house – day one – a new beginning
Today, we took possession of our new house, the culmination of a year’s endeavour.
Anyone who has bought a house in England will know that buying and selling property here is an uncertain, tense and intensely fraught process. So when we finally got the keys from our estate agent, you might have thought we would be anxious to get into the house for which we’d waited so long (ten months from putting the house up for sale, to moving in). Perhaps we had spent so much time getting to this point, that putting off the big moment a little longer would not make much of a difference. Whatever the reason, Fiona and I didn’t feel the urge to grab the keys from the agent and rush over to our new house. We put it off for a little while longer and, instead of walking the short distance to our new house, we made our way to the shore. Standing atop the low bluff of Tankerton Slopes, with a group of shivering seagulls, in a bitingly cold north-easterly wind, we contemplated what we had just done. Big events don’t ever seem to go the way you anticipate and, right now, we had very mixed emotions about the deal. We turned back from the sea and again put off going to the house. Instead, we had lunch in the Orangery in nearby Whitstable Castle. Lunch over, we could put it off o longer and we walked over down the hill to inspect our purchase.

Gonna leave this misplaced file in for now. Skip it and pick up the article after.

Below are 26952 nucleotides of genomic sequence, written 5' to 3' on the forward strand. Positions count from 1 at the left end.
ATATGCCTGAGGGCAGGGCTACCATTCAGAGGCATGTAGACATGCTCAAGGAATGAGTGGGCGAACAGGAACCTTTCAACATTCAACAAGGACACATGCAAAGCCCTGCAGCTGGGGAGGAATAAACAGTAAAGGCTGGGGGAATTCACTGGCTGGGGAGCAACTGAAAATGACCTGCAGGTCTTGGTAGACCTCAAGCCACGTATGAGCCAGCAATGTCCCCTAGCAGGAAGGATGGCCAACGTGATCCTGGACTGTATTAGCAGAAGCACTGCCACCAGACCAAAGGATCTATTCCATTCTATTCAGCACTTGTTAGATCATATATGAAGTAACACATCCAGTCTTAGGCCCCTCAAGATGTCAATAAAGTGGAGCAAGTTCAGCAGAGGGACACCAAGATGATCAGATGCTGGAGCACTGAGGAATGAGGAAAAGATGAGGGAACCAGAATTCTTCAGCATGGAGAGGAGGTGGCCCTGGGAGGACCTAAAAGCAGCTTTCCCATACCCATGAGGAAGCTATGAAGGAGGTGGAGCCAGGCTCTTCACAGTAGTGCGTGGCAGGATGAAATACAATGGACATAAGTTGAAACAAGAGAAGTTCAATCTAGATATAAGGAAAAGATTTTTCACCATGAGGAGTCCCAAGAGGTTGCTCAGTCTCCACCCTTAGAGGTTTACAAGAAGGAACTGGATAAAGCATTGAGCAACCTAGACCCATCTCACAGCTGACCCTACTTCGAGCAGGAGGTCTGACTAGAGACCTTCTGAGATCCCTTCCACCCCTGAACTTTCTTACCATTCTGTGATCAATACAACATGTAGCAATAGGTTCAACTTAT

Walking into a cold empty house on a frigid day in February is not an ideal introduction to one’s new home. This was the first time we could inspect the place in detail – we’re far too polite in this country to start rooting though peoples’ stuff to inspect the fabric of a building, all you can do is look around and make polite conversation. Now we were unconstrained by such niceties, we were free to poke around the house, discovering more oddities and yet more things to be fixed and we took snaps of everything for the record.
The fabric of the house is well made and apart from a leak in the roof (which we knew about and had an estimate for) it appears to be in good order. It’s an Edwardian house, built about 1910, pleasantly proportioned, close to the sea and considerably larger than our previous home in the East End. When we first started looking for a house, we had no fixed idea about what style of house we wanted. We had a list of functional requirements and locations, but that was about it. It’s safe to say, though, that we didn’t anticipate moving to an early 20th Century Tudorbethan pile. So, will this house the answer to a lot of our issues (or a source of new problems?) – only time will tell.
sales versus reality
This is how the house appeared in the estate agent’s brochure …
… and this is how it looked when we walked in today …
.. we clearly had a lot of work to do.
There were quirky features we hadn’t spotted on previous visits …
… and, doubtless, there are more for us to discover.
After a meeting with a guy from the alarm company (who sold us a new control unit and some upgrades) and a fruitless, freezing, wait for a BT engineer (turned out I’d missed the email postponing the appointment until the following week) we returned to our London flat.
It’s safe to say our mood was sombre on the drive home.